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MAGAZINE | BAY BULLETIN

Bay Bridge Crossing Options Draw Outrage

Just hours after the Maryland Transportation Authority (MDTA) announced the three locations still in the running for a possible new Bay bridge, local groups on both sides of the Chesapeake spoke out against the proposed options.

The Chesapeake Bay Crossing Study Tier 1, is looking at three corridors (or two-mile-wide stretches) where a new bridge span could connect the eastern and western shores, alleviating the decades-long traffic problem at the existing Bay Bridge. Details on the three corridors were released Tuesday; click here to read Bay Bulletin’s report.

After MDTA and the Federal Highway Administration released the locations and dates for public comment, it didn’t take long for Anne Arundel County’s Executive to fire back.

County Executive Steuart Pittman released a statement responding to the “mass email” he says he received from MDTA, narrowing down the potential crossing corridors to three:

This morning, I was surprised to find out that the joint federal and state study of potential Bay Bridge crossings had been narrowed down to include only those that cross through Anne Arundel County. Any of the three options will be severely disruptive to existing communities and sensitive environmental areas. All three options could destroy parks along the Chesapeake Bay, at a time when we are trying to expand public water access.”

Pittman goes on to argue that the northernmost of the three corridors “appears to go through Downs Park” in Pasadena, the middle crossing “appears to go through Sandy Point State Park,” and that the southern crossing “appears to go through Beverly Triton Nature Park” in Edgewater.

But the locations released Tuesday don’t specify exactly crossing points. MDTA has said that the Chesapeake Bay Crossing Study Tier 1 will select “approximately 2-mile wide corridors using a broad-scale level of detail for engineering and environmental information,” and that there will be a Tier 2 study to “identify specific alignment alternatives within the corridor alternative that is identified in Tier 1.”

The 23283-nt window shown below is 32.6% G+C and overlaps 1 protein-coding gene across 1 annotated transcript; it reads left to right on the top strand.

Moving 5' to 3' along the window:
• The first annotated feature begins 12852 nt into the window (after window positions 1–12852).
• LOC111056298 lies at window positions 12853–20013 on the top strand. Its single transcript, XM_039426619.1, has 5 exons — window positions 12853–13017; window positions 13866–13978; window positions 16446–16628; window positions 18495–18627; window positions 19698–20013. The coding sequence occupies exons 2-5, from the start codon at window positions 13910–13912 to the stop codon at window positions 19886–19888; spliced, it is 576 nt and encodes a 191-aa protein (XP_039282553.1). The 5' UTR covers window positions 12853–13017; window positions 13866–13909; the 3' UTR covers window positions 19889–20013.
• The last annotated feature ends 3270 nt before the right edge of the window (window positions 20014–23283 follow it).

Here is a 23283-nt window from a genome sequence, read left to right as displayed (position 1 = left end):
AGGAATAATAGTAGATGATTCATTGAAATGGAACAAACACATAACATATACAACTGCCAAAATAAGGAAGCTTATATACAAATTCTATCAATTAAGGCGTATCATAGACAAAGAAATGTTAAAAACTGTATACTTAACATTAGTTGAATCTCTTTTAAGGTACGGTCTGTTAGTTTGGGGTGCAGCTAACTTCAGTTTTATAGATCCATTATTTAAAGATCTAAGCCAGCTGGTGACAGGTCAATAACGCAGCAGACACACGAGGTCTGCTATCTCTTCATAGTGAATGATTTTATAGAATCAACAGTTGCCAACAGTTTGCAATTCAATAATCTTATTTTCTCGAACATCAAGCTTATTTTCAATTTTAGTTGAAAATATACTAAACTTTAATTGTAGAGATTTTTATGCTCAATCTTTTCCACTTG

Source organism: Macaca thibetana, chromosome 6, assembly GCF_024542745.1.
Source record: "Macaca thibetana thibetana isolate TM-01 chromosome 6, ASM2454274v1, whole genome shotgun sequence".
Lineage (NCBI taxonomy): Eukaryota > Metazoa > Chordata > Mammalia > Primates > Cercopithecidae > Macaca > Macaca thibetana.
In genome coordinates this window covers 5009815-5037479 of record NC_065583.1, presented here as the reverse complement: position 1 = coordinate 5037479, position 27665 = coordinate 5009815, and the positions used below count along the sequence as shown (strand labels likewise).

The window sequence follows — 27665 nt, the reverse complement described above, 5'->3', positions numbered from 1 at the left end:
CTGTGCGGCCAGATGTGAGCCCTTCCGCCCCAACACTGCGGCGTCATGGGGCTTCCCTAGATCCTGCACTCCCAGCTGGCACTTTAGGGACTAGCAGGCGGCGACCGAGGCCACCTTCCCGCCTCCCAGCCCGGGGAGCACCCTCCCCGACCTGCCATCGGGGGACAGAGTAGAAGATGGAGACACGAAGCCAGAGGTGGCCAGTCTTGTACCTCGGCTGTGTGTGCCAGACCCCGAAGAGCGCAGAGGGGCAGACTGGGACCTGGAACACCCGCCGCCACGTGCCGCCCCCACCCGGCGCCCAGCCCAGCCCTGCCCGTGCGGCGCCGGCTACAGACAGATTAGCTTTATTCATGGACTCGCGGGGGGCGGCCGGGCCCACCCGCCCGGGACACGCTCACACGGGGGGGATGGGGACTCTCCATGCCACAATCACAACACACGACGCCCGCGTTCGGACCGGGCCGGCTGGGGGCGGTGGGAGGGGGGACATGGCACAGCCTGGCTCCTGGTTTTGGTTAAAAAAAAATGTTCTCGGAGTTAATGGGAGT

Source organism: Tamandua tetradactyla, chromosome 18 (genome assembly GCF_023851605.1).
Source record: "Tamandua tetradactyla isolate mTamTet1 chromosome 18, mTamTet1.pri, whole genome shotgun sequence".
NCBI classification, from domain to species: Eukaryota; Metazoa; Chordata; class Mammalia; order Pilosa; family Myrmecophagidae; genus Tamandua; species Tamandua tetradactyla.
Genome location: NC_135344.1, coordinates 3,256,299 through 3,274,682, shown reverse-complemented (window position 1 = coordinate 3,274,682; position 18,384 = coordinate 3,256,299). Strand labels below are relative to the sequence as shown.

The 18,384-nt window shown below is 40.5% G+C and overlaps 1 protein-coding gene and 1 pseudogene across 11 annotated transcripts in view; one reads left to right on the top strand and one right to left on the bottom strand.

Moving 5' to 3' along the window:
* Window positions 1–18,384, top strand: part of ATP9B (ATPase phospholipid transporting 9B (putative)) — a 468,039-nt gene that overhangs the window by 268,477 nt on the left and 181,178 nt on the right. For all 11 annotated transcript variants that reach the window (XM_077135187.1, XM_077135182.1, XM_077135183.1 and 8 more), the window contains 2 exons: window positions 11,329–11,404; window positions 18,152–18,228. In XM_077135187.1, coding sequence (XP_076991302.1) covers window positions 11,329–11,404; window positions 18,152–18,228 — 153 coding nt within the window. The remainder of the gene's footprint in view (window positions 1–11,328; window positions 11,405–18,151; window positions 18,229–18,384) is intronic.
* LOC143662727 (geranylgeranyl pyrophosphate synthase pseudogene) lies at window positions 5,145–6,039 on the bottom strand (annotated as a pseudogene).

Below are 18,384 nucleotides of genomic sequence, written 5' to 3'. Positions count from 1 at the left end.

In addition to the three corridors still being considered, the study is also keeping a “no-build option” on the table. Both Pittman and land-protection interests on the Eastern Shore are pushing for public transit as a congestion solution, instead of a new crossing.

Pittman says in his statement:

I suspect…that bridge traffic can be better addressed with the forward-looking public transit options that this study dismisses. If we haven’t figured out how to get cars off the road by the time this bridge gets built, we’ll have much bigger problems to confront than traffic.

The Eastern Shore Land Conservancy (ESLC), a nonprofit “dedicated to preserving the vibrant communities of the Eastern Shore,” also opposes an “auto-oriented” new Chesapeake Bay bridge crossing.

ESLC champions “transportation demand management strategies” to fix the congestion at the existing Bay Bridge, instead of making more space for cars to cross. With any possible new Bay crossing decades away, ESLC held a planning conference in April to map out possible actions to lessen traffic in the near future. Bay Bulletin’s Cheryl Costello reported on it here.

Some solutions ESLC suggests include real-time traffic monitoring, more public transit, high-speed tolling, and incentives for carpools, and rideshare apps for commuters or Ocean City travelers.

In a statement, ESLC says the current Bay Bridge spans “have led to intense housing sprawl and thousands of acres of habitat, farmland, and sensitive landscapes being permanently lost to development, on the Eastern Shore.”

The statement goes on to say:

“While costing Maryland residents billions of dollars a new bridge crossing would dramatically degrade the working landscapes, ecological balance, and overall rural character of the region.”

ESLC says its suggestions are more cost-effective, making the most out of existing infrastructure.

-Meg Walburn Viviano